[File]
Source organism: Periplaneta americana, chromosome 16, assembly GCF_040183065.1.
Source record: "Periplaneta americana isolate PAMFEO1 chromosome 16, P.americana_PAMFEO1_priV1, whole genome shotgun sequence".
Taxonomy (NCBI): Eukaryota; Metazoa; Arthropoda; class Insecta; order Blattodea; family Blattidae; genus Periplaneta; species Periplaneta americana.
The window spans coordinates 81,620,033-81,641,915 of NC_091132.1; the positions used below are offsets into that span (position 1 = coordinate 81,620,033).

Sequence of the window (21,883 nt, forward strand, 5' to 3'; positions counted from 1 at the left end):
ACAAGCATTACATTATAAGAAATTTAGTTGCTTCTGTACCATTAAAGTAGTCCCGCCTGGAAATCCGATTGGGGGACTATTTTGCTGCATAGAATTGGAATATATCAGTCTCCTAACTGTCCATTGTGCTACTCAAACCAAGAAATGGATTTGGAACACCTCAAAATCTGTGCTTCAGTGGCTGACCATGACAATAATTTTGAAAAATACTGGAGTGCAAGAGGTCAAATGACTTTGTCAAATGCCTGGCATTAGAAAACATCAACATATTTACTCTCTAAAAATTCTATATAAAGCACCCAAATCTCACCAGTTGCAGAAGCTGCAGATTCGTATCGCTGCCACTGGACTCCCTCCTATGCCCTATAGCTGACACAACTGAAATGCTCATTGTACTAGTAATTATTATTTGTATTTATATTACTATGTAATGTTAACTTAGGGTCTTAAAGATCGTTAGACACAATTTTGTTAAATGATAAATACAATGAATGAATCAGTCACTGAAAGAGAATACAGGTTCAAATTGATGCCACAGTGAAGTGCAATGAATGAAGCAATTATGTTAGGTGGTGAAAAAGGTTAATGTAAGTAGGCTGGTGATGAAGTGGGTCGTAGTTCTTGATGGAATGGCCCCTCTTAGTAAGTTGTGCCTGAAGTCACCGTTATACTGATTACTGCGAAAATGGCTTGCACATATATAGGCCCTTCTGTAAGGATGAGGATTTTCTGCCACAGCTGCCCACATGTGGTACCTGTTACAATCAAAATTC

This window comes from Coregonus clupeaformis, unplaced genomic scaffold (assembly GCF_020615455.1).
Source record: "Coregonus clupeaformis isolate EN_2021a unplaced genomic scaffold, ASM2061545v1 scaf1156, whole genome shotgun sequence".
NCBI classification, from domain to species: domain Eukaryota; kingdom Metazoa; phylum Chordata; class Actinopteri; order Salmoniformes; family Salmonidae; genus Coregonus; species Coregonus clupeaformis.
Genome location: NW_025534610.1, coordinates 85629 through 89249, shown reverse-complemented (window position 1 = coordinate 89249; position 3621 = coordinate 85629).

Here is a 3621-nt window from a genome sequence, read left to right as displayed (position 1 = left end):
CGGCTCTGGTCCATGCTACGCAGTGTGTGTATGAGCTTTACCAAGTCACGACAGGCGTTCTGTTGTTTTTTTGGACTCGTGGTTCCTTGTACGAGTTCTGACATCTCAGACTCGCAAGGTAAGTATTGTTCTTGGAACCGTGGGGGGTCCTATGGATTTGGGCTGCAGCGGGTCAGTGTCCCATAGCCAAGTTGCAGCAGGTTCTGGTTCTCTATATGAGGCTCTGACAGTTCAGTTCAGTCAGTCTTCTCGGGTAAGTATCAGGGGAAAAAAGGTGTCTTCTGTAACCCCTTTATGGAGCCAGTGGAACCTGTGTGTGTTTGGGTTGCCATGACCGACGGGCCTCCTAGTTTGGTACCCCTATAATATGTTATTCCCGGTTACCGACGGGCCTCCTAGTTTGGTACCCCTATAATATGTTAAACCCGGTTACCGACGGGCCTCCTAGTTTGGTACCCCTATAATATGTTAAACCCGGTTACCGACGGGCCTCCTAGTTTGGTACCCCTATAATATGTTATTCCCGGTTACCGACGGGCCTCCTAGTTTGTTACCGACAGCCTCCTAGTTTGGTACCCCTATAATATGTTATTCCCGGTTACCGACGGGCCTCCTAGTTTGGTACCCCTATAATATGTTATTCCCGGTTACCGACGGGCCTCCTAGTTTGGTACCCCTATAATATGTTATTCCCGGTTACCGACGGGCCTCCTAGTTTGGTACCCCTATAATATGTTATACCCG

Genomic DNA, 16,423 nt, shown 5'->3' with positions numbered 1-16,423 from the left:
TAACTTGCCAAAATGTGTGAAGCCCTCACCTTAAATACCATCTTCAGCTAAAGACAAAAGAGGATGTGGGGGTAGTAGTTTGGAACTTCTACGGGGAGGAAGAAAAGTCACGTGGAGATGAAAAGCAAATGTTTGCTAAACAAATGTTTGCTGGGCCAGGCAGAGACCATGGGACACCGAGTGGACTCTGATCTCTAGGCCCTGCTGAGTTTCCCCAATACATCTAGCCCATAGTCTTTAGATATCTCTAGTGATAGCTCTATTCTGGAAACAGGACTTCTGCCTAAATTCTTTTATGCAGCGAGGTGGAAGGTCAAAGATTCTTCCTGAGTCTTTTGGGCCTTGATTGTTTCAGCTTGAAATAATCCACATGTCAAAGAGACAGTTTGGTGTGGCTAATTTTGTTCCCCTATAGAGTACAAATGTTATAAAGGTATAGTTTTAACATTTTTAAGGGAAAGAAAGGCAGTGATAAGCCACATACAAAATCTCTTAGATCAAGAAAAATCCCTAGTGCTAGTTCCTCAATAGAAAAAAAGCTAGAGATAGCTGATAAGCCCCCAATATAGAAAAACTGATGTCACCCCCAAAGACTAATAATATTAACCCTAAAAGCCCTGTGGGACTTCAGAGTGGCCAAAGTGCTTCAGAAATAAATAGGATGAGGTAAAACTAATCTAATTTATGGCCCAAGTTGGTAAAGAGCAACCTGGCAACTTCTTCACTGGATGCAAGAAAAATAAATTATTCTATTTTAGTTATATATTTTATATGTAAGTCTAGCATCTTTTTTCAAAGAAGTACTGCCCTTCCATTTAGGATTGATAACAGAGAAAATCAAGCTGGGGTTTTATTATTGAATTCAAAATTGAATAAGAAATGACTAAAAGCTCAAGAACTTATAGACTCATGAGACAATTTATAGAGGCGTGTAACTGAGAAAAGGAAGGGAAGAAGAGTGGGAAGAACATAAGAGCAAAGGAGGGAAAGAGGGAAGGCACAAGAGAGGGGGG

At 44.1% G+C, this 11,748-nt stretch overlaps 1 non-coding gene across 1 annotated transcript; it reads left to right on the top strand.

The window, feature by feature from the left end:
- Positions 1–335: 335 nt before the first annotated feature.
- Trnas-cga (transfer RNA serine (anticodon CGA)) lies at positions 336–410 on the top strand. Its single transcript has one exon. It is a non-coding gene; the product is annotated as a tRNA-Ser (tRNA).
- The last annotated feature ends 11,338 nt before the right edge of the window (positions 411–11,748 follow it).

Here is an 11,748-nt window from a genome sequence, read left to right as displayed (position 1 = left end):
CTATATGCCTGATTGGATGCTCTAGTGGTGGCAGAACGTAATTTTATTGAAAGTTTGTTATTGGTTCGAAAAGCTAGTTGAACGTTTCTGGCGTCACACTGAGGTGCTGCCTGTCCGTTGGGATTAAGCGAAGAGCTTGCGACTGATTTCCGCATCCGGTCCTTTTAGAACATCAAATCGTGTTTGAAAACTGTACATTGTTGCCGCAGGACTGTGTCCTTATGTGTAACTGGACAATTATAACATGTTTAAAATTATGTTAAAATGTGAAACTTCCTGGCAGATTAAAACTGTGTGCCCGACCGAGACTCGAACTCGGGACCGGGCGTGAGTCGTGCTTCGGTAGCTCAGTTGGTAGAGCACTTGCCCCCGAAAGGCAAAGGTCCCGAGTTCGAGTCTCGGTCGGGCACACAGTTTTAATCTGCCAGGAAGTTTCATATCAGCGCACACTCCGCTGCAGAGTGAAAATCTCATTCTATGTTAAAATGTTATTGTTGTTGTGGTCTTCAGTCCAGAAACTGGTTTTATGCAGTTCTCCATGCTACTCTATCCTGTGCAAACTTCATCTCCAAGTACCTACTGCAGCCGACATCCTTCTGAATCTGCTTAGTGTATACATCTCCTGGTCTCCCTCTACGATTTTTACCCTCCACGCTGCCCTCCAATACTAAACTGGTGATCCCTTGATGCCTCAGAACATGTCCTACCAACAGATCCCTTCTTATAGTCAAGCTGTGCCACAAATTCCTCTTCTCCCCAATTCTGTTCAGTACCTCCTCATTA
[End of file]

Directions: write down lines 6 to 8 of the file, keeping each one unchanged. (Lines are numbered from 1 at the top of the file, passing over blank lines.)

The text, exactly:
ACAAGCATTACATTATAAGAAATTTAGTTGCTTCTGTACCATTAAAGTAGTCCCGCCTGGAAATCCGATTGGGGGACTATTTTGCTGCATAGAATTGGAATATATCAGTCTCCTAACTGTCCATTGTGCTACTCAAACCAAGAAATGGATTTGGAACACCTCAAAATCTGTGCTTCAGTGGCTGACCATGACAATAATTTTGAAAAATACTGGAGTGCAAGAGGTCAAATGACTTTGTCAAATGCCTGGCATTAGAAAACATCAACATATTTACTCTCTAAAAATTCTATATAAAGCACCCAAATCTCACCAGTTGCAGAAGCTGCAGATTCGTATCGCTGCCACTGGACTCCCTCCTATGCCCTATAGCTGACACAACTGAAATGCTCATTGTACTAGTAATTATTATTTGTATTTATATTACTATGTAATGTTAACTTAGGGTCTTAAAGATCGTTAGACACAATTTTGTTAAATGATAAATACAATGAATGAATCAGTCACTGAAAGAGAATACAGGTTCAAATTGATGCCACAGTGAAGTGCAATGAATGAAGCAATTATGTTAGGTGGTGAAAAAGGTTAATGTAAGTAGGCTGGTGATGAAGTGGGTCGTAGTTCTTGATGGAATGGCCCCTCTTAGTAAGTTGTGCCTGAAGTCACCGTTATACTGATTACTGCGAAAATGGCTTGCACATATATAGGCCCTTCTGTAAGGATGAGGATTTTCTGCCACAGCTGCCCACATGTGGTACCTGTTACAATCAAAATTC

This window comes from Coregonus clupeaformis, unplaced genomic scaffold (assembly GCF_020615455.1).
Source record: "Coregonus clupeaformis isolate EN_2021a unplaced genomic scaffold, ASM2061545v1 scaf1156, whole genome shotgun sequence".